The hilarity continued s few minutes later when the same striker headed in a cross from the left, fervently bursting in to a celebration aimed at the Zone A trolls. Presumably with a sly smirk on his face, the linesman belatedly raised his flag to signal offside, sending the trolls into rapturous applause. Hilarious stuff. It was the last significant event of the game, as the rain started to come down and the pace of the game slowed.

 

Port FC Man of the Match

 

Port can be content with a comfortable victory and no injuries received, as well as a promising display by my Man of the Match Asdrubal. If he can get a few more minutes under his belt and reach match fitness, he could well claim one of the foreign-player spots in Port’s second leg squad. With one friendly remaining – an away trip to MOF Customs Utd on Saturday 10th – Maranhao, Suarez and Asdrubal are fighting for 2 squad places. May the best players win!

 

Photos courtesy of การท่าเรือ เอฟซี Port FC Facebook page. 

 

EXCLUSIVE: Hansson Leaves Port FC

 

Young Thai-Swedish defender and former Sandpit interviewee Niran Hansson tonight confirmed that he has terminated his contract with Port FC. After his impressive performance in the friendly against Ang Thong on Sunday, we were surprised not to see Niran on the pitch against Samut Sakhon tonight, so I got in touch with him to find out why and he confirmed that he has left the club.

“The coach made his choice going for more experienced players so I feel I have to move to get to play and get more experience” Niran told me. “I feel sorry that I wasn’t given the chance to prove myself at the club but feel it’s the right thing to do.”

Niran is hopeful of getting a move to another Thai club. “I feel I can contribute to most of the teams here” he said. “So we’ll meet again – unfortunately I will have to steal some points from you!”

Niran also paid tribute to Thailand’s finest football fan website: “Thanks to you and all the Sandpit crew for always supporting me.”

From our point of view, it’s very sad to see such a promising young player leave, especially one who has been raised in a European footballing culture but who brings the benefit of Thai nationality. Niran always looked strong, fast and skillful in friendlies and his departure leaves Port with very little defensive coverage should Rochela or Dolah get injured. It also sends out a pretty depressing message about the status of young players at Port, especially given the continued absence of the likes of Tatchanon, Maranhao and Tetchin from the first team, whilst old lags like Tana, Wuttichai, Anisong et al are still getting first team action. Jadet clearly prefers more experienced players and Port’s league position suggests he’s not wrong, but there seems to be little thought given to the long-term future of the club. We hope that, with T1 safety already all but guaranteed, the coach will be a little bit more ‘youthful’ in his thinking in the second half of the season.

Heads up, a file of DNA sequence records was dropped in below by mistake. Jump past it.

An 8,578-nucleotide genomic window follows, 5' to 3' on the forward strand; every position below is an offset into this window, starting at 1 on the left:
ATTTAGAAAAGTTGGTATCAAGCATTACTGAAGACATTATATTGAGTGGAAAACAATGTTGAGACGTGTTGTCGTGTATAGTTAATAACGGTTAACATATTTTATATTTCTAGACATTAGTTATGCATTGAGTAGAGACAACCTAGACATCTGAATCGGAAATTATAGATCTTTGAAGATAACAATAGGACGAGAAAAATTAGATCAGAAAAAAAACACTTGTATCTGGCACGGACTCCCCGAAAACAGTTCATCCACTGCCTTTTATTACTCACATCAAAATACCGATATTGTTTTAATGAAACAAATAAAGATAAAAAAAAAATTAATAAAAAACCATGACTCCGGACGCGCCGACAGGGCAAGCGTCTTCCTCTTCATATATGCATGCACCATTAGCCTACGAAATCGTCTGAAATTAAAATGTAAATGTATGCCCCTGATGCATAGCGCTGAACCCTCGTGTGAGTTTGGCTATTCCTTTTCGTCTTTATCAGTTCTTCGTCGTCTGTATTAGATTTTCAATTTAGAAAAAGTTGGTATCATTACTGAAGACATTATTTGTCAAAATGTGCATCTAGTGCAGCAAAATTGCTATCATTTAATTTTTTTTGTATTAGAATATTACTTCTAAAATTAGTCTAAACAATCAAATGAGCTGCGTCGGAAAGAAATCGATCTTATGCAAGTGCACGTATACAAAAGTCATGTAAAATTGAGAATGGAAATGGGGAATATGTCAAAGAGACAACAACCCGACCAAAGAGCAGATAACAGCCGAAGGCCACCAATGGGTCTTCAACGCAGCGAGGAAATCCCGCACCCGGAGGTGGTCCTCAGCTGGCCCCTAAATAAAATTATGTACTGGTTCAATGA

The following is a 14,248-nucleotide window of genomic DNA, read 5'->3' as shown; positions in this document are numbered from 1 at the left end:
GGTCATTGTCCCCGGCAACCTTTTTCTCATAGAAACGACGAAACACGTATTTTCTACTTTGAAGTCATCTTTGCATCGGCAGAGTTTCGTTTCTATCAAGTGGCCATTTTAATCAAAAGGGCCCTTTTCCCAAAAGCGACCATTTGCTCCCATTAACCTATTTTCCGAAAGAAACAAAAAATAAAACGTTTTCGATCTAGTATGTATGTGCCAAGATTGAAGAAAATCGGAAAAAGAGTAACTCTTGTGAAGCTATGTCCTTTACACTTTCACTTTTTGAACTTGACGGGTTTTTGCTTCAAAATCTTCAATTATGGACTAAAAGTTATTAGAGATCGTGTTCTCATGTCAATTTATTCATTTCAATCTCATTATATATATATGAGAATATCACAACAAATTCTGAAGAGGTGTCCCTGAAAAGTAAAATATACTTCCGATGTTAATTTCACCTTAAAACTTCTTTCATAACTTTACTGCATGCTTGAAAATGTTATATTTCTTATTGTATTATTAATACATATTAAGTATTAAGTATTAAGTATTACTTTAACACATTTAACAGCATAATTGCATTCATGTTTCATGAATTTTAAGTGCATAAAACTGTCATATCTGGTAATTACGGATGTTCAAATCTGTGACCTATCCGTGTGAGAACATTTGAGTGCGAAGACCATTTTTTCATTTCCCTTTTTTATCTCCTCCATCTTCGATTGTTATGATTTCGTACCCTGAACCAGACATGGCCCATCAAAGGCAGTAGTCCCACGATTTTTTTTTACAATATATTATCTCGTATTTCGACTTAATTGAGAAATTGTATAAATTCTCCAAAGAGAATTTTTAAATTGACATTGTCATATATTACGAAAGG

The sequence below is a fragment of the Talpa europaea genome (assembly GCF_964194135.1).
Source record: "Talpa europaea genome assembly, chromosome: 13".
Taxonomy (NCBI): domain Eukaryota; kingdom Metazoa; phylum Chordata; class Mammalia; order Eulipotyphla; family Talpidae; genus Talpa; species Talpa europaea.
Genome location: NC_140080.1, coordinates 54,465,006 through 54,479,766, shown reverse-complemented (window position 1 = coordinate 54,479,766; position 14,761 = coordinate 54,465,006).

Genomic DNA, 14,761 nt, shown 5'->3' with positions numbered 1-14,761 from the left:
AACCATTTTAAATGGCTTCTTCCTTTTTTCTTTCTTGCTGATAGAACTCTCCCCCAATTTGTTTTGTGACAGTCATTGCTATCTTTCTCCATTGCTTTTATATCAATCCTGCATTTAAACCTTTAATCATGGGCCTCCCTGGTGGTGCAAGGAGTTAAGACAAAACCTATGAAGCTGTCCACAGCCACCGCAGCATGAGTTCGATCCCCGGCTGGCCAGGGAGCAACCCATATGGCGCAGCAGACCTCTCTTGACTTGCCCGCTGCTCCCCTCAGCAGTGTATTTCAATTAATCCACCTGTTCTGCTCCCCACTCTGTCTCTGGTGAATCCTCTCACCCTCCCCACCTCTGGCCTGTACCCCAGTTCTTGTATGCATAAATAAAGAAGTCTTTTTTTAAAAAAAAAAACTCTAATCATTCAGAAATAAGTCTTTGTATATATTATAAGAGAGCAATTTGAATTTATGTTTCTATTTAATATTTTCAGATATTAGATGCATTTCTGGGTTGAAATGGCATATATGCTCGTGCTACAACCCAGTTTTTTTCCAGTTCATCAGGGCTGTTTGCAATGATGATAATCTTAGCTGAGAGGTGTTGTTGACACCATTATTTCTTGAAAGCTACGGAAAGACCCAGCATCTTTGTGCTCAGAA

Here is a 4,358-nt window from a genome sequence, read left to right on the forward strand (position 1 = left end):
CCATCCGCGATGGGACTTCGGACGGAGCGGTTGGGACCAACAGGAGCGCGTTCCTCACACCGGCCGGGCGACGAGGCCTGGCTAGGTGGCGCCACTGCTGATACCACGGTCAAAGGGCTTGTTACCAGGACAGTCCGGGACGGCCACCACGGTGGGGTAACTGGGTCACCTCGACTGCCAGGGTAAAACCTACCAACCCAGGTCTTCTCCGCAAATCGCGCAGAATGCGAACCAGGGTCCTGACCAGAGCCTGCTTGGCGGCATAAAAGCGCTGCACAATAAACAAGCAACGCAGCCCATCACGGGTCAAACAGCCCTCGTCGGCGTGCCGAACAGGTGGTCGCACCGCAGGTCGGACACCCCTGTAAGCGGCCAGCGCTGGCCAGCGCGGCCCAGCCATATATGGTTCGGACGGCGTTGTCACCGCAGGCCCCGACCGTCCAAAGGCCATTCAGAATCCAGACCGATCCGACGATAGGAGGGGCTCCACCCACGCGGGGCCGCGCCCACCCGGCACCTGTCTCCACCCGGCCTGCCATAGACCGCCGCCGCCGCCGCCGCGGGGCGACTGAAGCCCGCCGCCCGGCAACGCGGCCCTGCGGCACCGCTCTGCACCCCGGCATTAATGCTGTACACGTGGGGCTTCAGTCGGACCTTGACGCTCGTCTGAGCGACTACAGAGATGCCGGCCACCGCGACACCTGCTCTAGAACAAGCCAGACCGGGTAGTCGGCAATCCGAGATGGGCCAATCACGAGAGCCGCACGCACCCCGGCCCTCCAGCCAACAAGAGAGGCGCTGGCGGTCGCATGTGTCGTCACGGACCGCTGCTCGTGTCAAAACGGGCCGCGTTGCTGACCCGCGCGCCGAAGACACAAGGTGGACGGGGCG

As for Niran, we thank him for being a friend of the Sandpit and for always being available for a chat, and we wish him well in his next move. He’ll always get a warm welcome from us at the PAT – just as long as he doesn’t go to Muangthong…

 

Tom’s Transfer Talk: Left Back in the Changing Room

 

Confirmed Transfers IN

 

Yossawat Montha

This youngster reminds me a lot of Nitipong (34). He joins Port from Buriram, having represented Thailand at under 23 level. The 21 year old is an attacking full-back who possesses quick feet and a cultured left foot, which will hopefully give Port another set-piece option on the all-too-common occasions that Pakorn (9) is misfiring. Expect Yossawat to be challenging Panpanpong (19) for a place in the First XI from the off, although with Jadet’s proclivity for more experienced players, he may have to wait longer than we would like. Read Yossawat’s player profile here.

 

Jetjinn Sriprach

Jetjinn is another young-ish left-back, emphasizing how unhappy Jadet is with his options in that position. The arrivals of Jetjin and Yossawat almost certainly signal the exit of Piyachart (23) and Suchon (11), who are out of favour and well down the pecking order at PAT Stadium. 25 year old Jetjinn, who joins from Thai Honda, is most likely to start out at third choice behind Panpanpong (19) and Yossawat, and will have to impress in training and friendlies to get his chance. He looks to have decent pedigree, having played 10 games for Honda (including the 5-1 thrashing of Port) in the first half of 2017. Interestingly, he played half of those games in left midfield, where he could also be challenging for a spot on the bench with Tana (99) and Ekkapoom (8). For Jetjinn’s player profile click here.

 

Narakorn Khana and Pummared Kladkleep